layerMask = 1 << 12;

if(Input.GetMouseButton(0))
{

if (Physics.Raycast(ray, out hit, 50f, layerMask ))
{
collider1 = hit.collider;

//The important bit – where we ‘send’ the message to the object hit
hit.transform.SendMessage( “OnBullet”, SendMessageOptions.DontRequireReceiver );
Debug.DrawLine(transform.position, hit.point, Color.red, 2f);
}
}
}
}

We then end up with our poor tired friends slumped helplessly of the floor. The limbs are a little ‘rubbery’ here and more work could go into finessing how they work together to get a more ‘solid’ and substantial movement.

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I next moved onto basically the same setup, but now with the robot running on a treadmill. The idea here being the treadmill will make the body zip off the back, however it’s not quite as violent as I had hoped…. some more friction could help. The animation is also a little less believable then I had hoped, but there was little point spending a long time perfecting what is essentially pre-pre-alpha level work. The back foot can also be seen clipping the treadmill – which did not happen in the original animation and seems to be an error that has crept in, perhaps on export.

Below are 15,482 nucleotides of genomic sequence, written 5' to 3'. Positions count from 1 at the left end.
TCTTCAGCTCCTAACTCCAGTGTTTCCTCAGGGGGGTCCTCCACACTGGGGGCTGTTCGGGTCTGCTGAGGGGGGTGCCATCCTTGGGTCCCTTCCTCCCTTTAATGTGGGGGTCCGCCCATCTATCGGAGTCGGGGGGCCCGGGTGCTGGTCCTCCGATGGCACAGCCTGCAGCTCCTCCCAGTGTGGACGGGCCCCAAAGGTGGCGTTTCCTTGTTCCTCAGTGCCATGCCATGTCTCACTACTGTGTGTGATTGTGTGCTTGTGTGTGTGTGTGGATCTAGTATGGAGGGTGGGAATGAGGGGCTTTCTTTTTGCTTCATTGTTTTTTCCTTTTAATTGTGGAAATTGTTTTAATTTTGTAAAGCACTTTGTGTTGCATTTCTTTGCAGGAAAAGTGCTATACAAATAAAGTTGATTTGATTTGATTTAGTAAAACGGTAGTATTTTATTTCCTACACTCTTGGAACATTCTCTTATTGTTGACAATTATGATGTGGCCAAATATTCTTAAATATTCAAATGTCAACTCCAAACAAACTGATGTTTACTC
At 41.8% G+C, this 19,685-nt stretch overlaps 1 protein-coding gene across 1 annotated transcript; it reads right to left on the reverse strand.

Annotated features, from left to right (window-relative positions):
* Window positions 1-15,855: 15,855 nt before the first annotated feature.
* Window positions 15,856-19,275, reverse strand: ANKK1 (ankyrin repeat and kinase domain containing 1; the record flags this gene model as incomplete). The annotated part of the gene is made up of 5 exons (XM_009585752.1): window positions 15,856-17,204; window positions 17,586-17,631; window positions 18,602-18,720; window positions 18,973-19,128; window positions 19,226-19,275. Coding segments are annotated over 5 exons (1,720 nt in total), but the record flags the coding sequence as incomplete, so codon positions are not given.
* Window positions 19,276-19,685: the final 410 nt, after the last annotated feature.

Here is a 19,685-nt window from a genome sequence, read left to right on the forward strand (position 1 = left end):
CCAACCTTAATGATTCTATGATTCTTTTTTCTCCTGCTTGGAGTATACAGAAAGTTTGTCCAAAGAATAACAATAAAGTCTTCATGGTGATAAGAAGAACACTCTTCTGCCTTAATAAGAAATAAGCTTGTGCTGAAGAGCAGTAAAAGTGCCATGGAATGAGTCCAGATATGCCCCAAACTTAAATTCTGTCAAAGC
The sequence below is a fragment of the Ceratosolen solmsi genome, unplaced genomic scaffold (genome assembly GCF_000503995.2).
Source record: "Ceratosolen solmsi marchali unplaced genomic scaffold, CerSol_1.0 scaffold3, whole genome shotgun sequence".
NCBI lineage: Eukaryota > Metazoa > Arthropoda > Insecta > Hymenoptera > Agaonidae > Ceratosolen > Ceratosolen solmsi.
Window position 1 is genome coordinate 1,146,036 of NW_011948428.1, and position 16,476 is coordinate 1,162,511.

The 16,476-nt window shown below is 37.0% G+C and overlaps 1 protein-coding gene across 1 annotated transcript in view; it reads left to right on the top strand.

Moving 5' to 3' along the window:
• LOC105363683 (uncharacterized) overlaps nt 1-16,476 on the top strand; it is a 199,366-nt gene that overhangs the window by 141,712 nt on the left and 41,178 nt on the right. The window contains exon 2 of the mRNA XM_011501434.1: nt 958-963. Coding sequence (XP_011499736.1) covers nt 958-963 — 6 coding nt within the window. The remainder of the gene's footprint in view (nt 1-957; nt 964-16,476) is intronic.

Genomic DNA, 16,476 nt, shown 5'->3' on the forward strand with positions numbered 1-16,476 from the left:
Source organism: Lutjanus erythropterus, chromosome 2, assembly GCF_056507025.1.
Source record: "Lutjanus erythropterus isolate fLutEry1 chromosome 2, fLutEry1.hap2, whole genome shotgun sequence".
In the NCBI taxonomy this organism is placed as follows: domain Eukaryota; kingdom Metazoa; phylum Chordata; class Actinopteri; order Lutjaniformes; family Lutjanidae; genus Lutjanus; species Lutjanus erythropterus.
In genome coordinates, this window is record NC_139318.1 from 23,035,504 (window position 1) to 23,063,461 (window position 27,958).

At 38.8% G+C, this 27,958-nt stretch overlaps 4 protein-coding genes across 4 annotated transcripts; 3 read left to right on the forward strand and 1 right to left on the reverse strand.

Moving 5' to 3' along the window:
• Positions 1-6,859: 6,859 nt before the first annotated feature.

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Finally I decided to re-create the Most Useless Machine Ever!, but with a robot. It’s actually pretty simple, but with some tricky work to get it to reset (and change the lights on and off). There is a ‘timer’ which resets the logic, however if you shoot the button more than once it will reset the timer and it won’t reset properly. So… don’t do that.

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And that’s it! It was a fun little side project. I’ve learned a great deal, but I think it’s time to get back to the Tower Defence Game…